Cyclone Gabrielle displaces thousands in New Zealand

New Zealand soldiers resupply Moteo Marae, Feb. 2023. Released by NZ Defense Force Force

By Mercer Stauch

The worst natural disaster in New Zealand’s recent history rocked the northern part of the island nation on Sunday, February 12. Cyclone Gabrielle, which at its peak was classified as a Category 3 Tropical Storm, has claimed five lives and displaced over 10,000 people. By Friday, February 17, 3,500 New Zealanders were unaccounted for. As of the 28th, this number has dropped to eight. Forecasters predict the formation of two additional cyclones this week.

Communications failure across the island is complicating the recovery efforts. People are turning to Facebook and other social media sites to reconnect with missing loved ones. For the same reason, the complete extent of the damage to infrastructure and agriculture is unknown.

In the city of Dargeville, which produces 95% of the country’s kumara crop — a staple of the New Zealand diet and economy — farmers estimate that expected yield this season will drop to 5% of what it would have been. As authorities learn more about the impact of the storm, other statistics like this are expected to emerge; standing water, downed power lines and silt still cover entire villages and farmland across the island after days of flash flooding and severe rain.

New Zealand Prime Minister Chris Hipkins announced that New Zealand will be accepting international aid to mitigate the costs of recovery. In a statement to the New York Times, he added, “We are going to see more of these types of events, and making sure that we are prepared for them is going to require a significant amount of time, energy and investment.” Hipkins also announced a federal state of emergency on February 14, the third time in New Zealand’s history that this executive power has been invoked.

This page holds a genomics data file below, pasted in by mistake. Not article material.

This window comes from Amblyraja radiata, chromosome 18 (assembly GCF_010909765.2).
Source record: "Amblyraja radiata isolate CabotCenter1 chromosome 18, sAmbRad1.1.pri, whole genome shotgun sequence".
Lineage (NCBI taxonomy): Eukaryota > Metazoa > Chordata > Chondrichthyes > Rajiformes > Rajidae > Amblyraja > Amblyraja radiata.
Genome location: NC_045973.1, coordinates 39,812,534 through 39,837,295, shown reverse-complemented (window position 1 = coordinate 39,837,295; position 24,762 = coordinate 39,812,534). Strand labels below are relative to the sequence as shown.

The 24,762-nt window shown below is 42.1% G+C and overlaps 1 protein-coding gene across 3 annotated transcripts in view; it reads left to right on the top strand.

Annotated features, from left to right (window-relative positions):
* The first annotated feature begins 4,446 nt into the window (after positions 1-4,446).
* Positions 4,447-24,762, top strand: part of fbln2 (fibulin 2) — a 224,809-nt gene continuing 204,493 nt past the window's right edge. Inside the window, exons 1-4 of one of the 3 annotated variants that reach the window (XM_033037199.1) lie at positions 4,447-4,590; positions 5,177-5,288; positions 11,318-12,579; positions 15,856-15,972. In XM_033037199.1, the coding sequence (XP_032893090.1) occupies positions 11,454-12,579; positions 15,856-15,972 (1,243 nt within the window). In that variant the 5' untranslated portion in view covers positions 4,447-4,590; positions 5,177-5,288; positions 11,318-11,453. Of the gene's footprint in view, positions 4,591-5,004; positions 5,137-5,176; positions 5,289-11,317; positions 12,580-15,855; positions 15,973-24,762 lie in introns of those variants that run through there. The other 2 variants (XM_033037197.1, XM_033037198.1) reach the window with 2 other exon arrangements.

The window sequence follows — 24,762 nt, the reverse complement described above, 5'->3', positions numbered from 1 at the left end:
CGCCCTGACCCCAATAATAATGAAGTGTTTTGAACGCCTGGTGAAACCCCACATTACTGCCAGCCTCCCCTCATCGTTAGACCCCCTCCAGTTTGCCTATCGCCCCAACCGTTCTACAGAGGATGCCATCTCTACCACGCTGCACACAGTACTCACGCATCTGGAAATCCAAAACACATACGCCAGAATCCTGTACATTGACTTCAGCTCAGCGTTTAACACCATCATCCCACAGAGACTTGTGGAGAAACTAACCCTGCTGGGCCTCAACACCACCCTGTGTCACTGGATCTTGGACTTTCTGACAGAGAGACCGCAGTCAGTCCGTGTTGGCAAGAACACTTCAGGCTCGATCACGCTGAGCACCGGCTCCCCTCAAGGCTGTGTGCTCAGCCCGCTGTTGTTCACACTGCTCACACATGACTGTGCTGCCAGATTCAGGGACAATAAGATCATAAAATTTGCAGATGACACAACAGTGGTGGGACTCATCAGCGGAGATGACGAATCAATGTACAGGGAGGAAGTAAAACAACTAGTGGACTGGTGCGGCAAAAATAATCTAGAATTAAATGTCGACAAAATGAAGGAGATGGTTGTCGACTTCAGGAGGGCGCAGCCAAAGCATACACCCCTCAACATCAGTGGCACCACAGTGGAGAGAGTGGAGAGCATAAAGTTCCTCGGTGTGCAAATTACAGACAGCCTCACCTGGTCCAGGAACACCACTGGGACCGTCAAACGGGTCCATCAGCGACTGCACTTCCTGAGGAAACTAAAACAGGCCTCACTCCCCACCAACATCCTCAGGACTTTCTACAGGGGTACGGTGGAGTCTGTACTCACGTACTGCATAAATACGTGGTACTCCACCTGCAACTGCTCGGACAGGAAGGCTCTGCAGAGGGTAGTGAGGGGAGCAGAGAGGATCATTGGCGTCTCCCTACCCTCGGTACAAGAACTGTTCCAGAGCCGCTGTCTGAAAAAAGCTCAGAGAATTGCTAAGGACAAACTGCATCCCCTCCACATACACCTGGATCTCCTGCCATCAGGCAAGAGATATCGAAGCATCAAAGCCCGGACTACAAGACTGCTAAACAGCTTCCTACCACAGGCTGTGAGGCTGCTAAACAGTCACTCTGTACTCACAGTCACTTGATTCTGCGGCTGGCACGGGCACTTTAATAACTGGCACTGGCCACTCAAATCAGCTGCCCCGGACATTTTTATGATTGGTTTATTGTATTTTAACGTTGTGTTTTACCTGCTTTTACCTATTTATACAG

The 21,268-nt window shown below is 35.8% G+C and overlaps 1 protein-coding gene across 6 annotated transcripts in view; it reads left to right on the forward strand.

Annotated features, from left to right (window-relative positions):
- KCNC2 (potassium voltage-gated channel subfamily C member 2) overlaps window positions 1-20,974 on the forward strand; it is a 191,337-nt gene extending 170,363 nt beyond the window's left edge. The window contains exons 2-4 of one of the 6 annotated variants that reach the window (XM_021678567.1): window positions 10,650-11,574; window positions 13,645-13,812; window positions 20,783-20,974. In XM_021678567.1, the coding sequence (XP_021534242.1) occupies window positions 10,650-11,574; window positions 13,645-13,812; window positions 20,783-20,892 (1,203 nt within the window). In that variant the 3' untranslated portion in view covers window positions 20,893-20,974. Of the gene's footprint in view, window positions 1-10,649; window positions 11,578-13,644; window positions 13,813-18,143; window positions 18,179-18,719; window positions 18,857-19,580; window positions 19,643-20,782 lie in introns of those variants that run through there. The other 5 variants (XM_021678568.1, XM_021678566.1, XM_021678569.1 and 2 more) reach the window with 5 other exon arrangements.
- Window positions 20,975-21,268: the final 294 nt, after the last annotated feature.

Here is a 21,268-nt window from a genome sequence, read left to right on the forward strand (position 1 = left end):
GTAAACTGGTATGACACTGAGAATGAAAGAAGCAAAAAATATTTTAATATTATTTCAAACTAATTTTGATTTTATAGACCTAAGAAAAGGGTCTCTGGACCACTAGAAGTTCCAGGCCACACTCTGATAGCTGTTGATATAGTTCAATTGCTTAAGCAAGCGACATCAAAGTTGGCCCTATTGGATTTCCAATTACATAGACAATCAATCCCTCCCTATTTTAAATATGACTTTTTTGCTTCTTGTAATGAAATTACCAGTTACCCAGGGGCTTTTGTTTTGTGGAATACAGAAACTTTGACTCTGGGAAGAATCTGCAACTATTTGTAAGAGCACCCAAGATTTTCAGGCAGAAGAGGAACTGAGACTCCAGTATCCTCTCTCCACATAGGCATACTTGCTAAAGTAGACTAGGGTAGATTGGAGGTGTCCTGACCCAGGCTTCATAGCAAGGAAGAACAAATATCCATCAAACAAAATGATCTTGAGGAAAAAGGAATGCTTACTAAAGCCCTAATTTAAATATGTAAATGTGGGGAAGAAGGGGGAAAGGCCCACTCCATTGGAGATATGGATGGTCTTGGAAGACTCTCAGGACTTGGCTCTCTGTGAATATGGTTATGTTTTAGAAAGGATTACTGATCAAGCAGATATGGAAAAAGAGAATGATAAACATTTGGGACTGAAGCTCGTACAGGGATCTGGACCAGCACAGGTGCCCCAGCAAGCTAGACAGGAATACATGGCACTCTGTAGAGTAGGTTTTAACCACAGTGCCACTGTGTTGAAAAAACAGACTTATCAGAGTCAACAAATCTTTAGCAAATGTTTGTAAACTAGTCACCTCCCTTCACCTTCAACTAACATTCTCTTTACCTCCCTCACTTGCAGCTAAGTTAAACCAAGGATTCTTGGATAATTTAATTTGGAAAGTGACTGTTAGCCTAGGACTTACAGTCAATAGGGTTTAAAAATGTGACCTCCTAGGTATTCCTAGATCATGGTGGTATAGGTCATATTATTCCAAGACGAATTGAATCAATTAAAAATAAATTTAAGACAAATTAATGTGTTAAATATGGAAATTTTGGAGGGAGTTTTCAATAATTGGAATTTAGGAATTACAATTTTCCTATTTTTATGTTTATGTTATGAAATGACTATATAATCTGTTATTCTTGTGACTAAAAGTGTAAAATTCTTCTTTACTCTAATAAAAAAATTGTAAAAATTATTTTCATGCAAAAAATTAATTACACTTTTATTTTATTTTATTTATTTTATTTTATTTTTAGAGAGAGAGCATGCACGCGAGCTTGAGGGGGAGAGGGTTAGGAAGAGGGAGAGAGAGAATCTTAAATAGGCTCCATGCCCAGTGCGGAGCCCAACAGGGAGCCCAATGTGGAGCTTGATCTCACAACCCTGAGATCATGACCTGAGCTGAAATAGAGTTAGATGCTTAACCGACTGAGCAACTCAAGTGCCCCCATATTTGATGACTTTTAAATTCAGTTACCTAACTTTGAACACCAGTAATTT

James Shaw, the leader of New Zealand’s Green Party, criticized New Zealand’s inaction in the face of climate change. In a quote obtained by the New York Times, he said, “We cannot put our heads in the sand when the beach is flooding. We must act now.”

This statement, backed by research which suggests that tropical storm intensity will increase as the planet warms, brings to light the inequality intrinsic in the impacts of global warming. In recent years, New Zealand’s CO2 emissions have accounted for 0.09% of global emissions, compared to the estimated 28% contributed by the United States and 27% by China (according to Statista estimates). Even so, New Zealand and other island nations continue to bear the brunt of the consequences.